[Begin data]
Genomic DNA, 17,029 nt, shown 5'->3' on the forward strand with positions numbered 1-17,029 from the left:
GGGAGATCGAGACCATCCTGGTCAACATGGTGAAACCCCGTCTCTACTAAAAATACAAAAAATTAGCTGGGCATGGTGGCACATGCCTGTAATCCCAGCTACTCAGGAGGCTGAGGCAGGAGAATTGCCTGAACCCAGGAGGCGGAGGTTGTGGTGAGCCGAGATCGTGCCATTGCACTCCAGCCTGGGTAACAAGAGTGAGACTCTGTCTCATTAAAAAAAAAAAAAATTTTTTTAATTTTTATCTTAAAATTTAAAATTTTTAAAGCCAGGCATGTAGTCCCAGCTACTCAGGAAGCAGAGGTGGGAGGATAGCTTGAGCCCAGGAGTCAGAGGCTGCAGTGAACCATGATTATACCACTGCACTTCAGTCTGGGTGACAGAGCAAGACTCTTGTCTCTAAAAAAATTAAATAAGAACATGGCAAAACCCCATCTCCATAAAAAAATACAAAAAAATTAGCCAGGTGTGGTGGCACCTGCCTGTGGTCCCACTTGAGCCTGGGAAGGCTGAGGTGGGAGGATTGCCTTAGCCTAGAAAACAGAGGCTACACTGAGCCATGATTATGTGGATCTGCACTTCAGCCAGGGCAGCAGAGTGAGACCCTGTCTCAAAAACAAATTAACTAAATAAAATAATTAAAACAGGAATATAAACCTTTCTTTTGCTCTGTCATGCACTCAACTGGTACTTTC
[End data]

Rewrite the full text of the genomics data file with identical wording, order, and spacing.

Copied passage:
Genomic DNA, 17,029 nt, shown 5'->3' on the forward strand with positions numbered 1-17,029 from the left:
GGGAGATCGAGACCATCCTGGTCAACATGGTGAAACCCCGTCTCTACTAAAAATACAAAAAATTAGCTGGGCATGGTGGCACATGCCTGTAATCCCAGCTACTCAGGAGGCTGAGGCAGGAGAATTGCCTGAACCCAGGAGGCGGAGGTTGTGGTGAGCCGAGATCGTGCCATTGCACTCCAGCCTGGGTAACAAGAGTGAGACTCTGTCTCATTAAAAAAAAAAAAAATTTTTTTAATTTTTATCTTAAAATTTAAAATTTTTAAAGCCAGGCATGTAGTCCCAGCTACTCAGGAAGCAGAGGTGGGAGGATAGCTTGAGCCCAGGAGTCAGAGGCTGCAGTGAACCATGATTATACCACTGCACTTCAGTCTGGGTGACAGAGCAAGACTCTTGTCTCTAAAAAAATTAAATAAGAACATGGCAAAACCCCATCTCCATAAAAAAATACAAAAAAATTAGCCAGGTGTGGTGGCACCTGCCTGTGGTCCCACTTGAGCCTGGGAAGGCTGAGGTGGGAGGATTGCCTTAGCCTAGAAAACAGAGGCTACACTGAGCCATGATTATGTGGATCTGCACTTCAGCCAGGGCAGCAGAGTGAGACCCTGTCTCAAAAACAAATTAACTAAATAAAATAATTAAAACAGGAATATAAACCTTTCTTTTGCTCTGTCATGCACTCAACTGGTACTTTC